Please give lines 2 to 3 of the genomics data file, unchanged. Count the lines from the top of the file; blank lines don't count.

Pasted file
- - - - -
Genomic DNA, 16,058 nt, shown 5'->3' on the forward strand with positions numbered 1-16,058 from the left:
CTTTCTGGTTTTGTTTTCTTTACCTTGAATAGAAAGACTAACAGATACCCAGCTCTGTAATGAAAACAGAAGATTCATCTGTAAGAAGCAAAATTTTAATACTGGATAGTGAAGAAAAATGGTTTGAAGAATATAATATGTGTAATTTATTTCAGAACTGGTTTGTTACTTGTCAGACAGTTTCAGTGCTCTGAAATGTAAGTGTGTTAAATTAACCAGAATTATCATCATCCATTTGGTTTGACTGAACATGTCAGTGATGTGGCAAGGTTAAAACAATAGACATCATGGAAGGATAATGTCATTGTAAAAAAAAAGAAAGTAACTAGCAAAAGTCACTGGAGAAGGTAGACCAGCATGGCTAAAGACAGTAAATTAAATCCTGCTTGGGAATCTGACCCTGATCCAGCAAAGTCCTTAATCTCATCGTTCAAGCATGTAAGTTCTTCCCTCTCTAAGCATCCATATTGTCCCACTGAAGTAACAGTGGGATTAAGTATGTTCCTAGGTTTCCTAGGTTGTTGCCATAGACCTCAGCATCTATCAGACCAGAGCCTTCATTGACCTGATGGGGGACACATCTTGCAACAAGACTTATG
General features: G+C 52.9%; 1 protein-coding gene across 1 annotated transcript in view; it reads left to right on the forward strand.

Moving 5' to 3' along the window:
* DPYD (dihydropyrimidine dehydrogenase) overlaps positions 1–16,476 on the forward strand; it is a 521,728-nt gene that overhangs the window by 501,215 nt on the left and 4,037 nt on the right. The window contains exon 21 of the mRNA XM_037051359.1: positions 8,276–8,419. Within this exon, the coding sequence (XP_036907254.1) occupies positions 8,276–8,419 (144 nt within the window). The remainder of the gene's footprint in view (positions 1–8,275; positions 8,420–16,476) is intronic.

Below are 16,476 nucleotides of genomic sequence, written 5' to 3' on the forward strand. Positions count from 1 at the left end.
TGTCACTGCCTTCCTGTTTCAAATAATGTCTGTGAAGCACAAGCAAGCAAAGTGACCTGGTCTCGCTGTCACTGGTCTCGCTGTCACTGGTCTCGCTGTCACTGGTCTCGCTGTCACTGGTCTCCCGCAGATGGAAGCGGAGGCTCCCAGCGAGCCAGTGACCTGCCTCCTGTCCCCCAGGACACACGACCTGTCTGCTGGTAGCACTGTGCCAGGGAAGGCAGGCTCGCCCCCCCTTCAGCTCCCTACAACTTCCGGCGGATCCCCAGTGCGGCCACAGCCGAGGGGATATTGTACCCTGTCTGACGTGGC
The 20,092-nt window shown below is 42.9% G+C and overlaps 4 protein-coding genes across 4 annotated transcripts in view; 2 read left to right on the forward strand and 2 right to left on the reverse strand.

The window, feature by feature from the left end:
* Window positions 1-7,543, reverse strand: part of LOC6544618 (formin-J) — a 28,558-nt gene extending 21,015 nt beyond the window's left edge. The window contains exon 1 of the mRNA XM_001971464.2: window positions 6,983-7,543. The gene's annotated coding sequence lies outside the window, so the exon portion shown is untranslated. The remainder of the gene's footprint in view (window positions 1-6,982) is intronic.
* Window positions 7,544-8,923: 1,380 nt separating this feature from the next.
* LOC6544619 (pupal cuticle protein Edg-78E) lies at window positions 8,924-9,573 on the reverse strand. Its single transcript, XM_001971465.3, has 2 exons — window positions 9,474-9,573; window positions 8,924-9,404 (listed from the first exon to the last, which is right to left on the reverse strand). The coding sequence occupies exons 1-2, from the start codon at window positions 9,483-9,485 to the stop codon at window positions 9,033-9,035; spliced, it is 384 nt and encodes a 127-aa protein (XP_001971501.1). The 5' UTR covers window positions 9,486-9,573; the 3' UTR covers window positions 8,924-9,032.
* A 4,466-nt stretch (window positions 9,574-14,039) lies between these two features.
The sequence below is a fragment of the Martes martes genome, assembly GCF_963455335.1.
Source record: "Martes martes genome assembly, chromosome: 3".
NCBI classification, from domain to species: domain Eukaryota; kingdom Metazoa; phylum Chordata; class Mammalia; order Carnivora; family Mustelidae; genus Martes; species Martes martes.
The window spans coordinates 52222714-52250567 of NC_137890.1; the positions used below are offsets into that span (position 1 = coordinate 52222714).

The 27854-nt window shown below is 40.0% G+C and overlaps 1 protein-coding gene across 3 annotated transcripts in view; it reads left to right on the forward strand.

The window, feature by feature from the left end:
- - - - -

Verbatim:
CTTTCTGGTTTTGTTTTCTTTACCTTGAATAGAAAGACTAACAGATACCCAGCTCTGTAATGAAAACAGAAGATTCATCTGTAAGAAGCAAAATTTTAATACTGGATAGTGAAGAAAAATGGTTTGAAGAATATAATATGTGTAATTTATTTCAGAACTGGTTTGTTACTTGTCAGACAGTTTCAGTGCTCTGAAATGTAAGTGTGTTAAATTAACCAGAATTATCATCATCCATTTGGTTTGACTGAACATGTCAGTGATGTGGCAAGGTTAAAACAATAGACATCATGGAAGGATAATGTCATTGTAAAAAAAAAGAAAGTAACTAGCAAAAGTCACTGGAGAAGGTAGACCAGCATGGCTAAAGACAGTAAATTAAATCCTGCTTGGGAATCTGACCCTGATCCAGCAAAGTCCTTAATCTCATCGTTCAAGCATGTAAGTTCTTCCCTCTCTAAGCATCCATATTGTCCCACTGAAGTAACAGTGGGATTAAGTATGTTCCTAGGTTTCCTAGGTTGTTGCCATAGACCTCAGCATCTATCAGACCAGAGCCTTCATTGACCTGATGGGGGACACATCTTGCAACAAGACTTATG
General features: G+C 52.9%; 1 protein-coding gene across 1 annotated transcript in view; it reads left to right on the forward strand.